Wednesday, September 27, 2017

Yiddish Poets & Writers: Rachel Korn

Montreal Yiddish Poets


Rokhl Korn reading one of her much beloved poems, “Fun Yener Zayt Lid” (On the Other Side of the Poem; 1962).
Via: Youtube

Rokhl Häring Korn [1898–1982], known as Rachel Korn, published eight volumes of poetry and two collections of fiction. It is as a Yiddish poet, however, that she made her reputation, recognized not only in Montreal but elsewhere. Korn was born in a village on the San River, where her grandfather owned land, on a farming estate called Sucha Gora (“Dry Mountain”) near Podliski, eastern Galicia (a region in southeastern Poland and northwestern Ukraine)in what is now part of Ukraine.

During the First World War, the family relocated to Vienna; after the war, they moved to Przemyśl (or Premisle in Yiddish), a city in southeastern Poland, with a sizable Jewish population, writes  the YIVO Encyclopedia of Jews in Eastern Europe: “In 1921, Przemyśl was home to 18,360 Jews, who constituted 38.8 percent of the city’s total population.” Since most lived in rented accommodations, this was considered a shtuet

It was here that Rokhl Häring married Hersh Korn in 1920; when the Germans invaded, he did not survive the Second World War, murdered by the Nazis. Rokhl was fortunate that she was visiting her daughter (Irene)  who was attending university in Lvov, which gave both sufficient time to escape the German advancement, announced by artillery and bombs. It was short of a miracle that they did.

Her earlier poetry had to do with the land and imagery of nature. The Jewish Women's Archive writes:
In 1919 she published her first Yiddish poem in the Lemberger Tageblatt. Throughout the 1920s and 1930s she was a steady contributor to Yiddish literary journals and newspapers. With the publication of her early volumes of poetry, Dorf (Village, 1928) and Royter mon (Red Poppies, 1937), and her first collection of stories, Erd (Land, 1936), she was recognized as an accomplished and original writer. The profusion and directness of her nature imagery, the dramatic confrontations of village life as she pictured it and the intensity of her love poetry were all new to Yiddish literature.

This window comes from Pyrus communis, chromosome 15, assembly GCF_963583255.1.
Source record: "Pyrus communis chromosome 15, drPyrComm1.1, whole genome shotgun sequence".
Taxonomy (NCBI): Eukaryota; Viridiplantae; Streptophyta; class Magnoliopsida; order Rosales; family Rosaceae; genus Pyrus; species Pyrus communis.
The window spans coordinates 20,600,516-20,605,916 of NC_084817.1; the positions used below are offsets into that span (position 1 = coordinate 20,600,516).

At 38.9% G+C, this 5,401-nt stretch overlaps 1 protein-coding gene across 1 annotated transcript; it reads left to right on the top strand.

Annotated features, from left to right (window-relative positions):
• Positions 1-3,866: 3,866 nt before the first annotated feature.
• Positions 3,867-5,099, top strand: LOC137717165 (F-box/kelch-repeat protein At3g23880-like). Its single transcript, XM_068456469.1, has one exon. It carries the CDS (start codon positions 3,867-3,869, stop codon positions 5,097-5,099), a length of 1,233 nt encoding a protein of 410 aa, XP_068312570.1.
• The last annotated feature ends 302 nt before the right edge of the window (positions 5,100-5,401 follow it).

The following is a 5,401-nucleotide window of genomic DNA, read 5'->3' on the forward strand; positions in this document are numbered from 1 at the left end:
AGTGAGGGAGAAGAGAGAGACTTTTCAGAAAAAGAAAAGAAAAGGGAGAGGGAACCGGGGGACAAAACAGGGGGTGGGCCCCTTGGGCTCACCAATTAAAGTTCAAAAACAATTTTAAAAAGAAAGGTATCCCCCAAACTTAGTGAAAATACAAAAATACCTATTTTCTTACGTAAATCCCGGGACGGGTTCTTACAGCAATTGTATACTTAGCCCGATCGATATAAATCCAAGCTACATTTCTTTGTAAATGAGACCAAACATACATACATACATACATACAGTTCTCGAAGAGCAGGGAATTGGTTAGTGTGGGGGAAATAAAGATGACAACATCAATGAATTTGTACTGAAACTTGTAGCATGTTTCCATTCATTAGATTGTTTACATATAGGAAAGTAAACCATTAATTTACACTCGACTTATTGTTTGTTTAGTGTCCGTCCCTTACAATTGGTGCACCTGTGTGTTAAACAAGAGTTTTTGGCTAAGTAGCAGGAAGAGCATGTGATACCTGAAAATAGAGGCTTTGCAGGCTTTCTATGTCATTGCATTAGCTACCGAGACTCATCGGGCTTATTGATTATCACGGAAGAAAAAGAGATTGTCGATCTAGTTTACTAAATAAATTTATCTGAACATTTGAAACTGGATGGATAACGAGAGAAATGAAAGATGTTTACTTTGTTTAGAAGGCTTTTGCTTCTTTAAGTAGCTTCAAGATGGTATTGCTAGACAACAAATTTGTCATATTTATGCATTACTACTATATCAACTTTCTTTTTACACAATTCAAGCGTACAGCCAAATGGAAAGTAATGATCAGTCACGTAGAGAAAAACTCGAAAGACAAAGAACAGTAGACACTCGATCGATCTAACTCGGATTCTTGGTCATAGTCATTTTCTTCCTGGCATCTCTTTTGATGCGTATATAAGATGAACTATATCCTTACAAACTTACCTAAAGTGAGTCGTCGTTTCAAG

While she was initially ardently pro-left, by 1939, she realized that communism was not good for the Jews, yet Korn, forced by circumstances, had to spend a decade in the Soviet Union, before being able to execute her exit. It was not a direct route, but a common one then for Jews. From 1941 to 1949, after the German invasion of what was USSR-occupied Poland, Korn wandered again to escape danger: to Tashkent to Fergana in Uzbekistan, and then to Moscow; and after the war, and repatriation, to Lodz and then Warsaw in Poland. She came to Montreal, via Stockholm, Sweden, with Irene, her daughter, in 1949.

I couldn’t find out precisely where Korn lived in Montreal when she first arrived, but I remember reading that she first settled in the old Jewish neighbourhood near the mountain, near the Jewish library and near Park Avenue—all places that are familiar and carry memories for me. Between 1958 and 1982, she lived at 21 Maplewood, in Outremont, which is near the mountain and the old Jewish community. Outemont is also home to a sizable number of Yiddish-speaking Hasidic Jews.

Now, it might be that for Korn there was little familiarity, but this was part of a bargain to gain something else: now that there was less of a need to physically wander around the earth, and she was free from decades of constraints, and free from the totalitarianism of Europe. This freedom allowed her and, possibly, compelled her to finally write about her losses, including the loss of a way of life.